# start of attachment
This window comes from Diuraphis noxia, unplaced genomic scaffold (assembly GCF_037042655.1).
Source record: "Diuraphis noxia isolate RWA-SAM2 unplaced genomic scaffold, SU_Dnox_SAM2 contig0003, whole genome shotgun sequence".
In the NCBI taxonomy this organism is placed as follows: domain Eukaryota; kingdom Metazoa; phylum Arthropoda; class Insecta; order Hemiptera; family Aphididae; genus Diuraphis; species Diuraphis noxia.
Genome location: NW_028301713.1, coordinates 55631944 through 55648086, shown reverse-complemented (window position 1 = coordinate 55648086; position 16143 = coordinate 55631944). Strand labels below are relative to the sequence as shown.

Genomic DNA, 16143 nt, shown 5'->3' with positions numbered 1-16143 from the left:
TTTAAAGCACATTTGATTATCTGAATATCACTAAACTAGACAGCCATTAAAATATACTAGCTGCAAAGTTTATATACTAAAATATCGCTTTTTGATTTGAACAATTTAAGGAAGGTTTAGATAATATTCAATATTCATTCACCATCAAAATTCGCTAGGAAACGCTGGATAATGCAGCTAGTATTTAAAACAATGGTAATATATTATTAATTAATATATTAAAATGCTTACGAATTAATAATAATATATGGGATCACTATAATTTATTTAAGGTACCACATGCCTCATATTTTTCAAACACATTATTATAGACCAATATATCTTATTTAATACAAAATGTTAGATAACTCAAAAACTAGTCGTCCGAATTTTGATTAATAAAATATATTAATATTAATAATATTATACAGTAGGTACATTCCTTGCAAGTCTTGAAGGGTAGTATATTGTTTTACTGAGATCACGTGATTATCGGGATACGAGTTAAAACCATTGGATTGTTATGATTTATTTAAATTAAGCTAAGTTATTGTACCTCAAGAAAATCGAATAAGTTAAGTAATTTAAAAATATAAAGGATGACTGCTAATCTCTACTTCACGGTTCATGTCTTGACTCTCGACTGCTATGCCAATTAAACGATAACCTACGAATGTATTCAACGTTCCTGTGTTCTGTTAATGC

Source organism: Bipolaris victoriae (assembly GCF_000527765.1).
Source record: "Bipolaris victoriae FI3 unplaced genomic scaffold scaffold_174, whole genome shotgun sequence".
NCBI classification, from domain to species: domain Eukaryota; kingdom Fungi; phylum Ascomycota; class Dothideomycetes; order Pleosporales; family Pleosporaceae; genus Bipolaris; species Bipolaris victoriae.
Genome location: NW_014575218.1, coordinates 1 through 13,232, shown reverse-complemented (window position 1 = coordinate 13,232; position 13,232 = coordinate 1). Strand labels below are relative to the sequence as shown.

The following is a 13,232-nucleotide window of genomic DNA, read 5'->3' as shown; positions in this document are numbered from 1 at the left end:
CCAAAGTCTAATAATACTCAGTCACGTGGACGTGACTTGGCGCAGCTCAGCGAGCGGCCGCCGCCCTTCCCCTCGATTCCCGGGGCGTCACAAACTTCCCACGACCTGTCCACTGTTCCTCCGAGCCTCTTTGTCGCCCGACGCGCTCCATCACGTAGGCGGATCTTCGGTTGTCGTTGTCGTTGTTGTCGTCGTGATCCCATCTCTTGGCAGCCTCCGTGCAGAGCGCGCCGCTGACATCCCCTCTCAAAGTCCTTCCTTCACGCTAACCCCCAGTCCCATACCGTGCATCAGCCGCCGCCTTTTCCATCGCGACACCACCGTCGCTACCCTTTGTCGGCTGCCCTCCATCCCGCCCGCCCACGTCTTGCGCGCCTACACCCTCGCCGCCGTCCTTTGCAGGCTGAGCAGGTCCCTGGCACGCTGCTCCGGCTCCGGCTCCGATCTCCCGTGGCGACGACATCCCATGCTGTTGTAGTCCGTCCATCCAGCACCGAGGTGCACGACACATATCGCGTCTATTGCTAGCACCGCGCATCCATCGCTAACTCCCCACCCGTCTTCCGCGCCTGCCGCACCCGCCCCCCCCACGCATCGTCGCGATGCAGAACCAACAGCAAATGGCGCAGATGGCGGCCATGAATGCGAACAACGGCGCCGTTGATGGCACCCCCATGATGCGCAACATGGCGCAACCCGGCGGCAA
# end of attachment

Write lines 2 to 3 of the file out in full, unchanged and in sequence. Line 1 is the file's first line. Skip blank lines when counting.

Source record: "Diuraphis noxia isolate RWA-SAM2 unplaced genomic scaffold, SU_Dnox_SAM2 contig0003, whole genome shotgun sequence".
In the NCBI taxonomy this organism is placed as follows: domain Eukaryota; kingdom Metazoa; phylum Arthropoda; class Insecta; order Hemiptera; family Aphididae; genus Diuraphis; species Diuraphis noxia.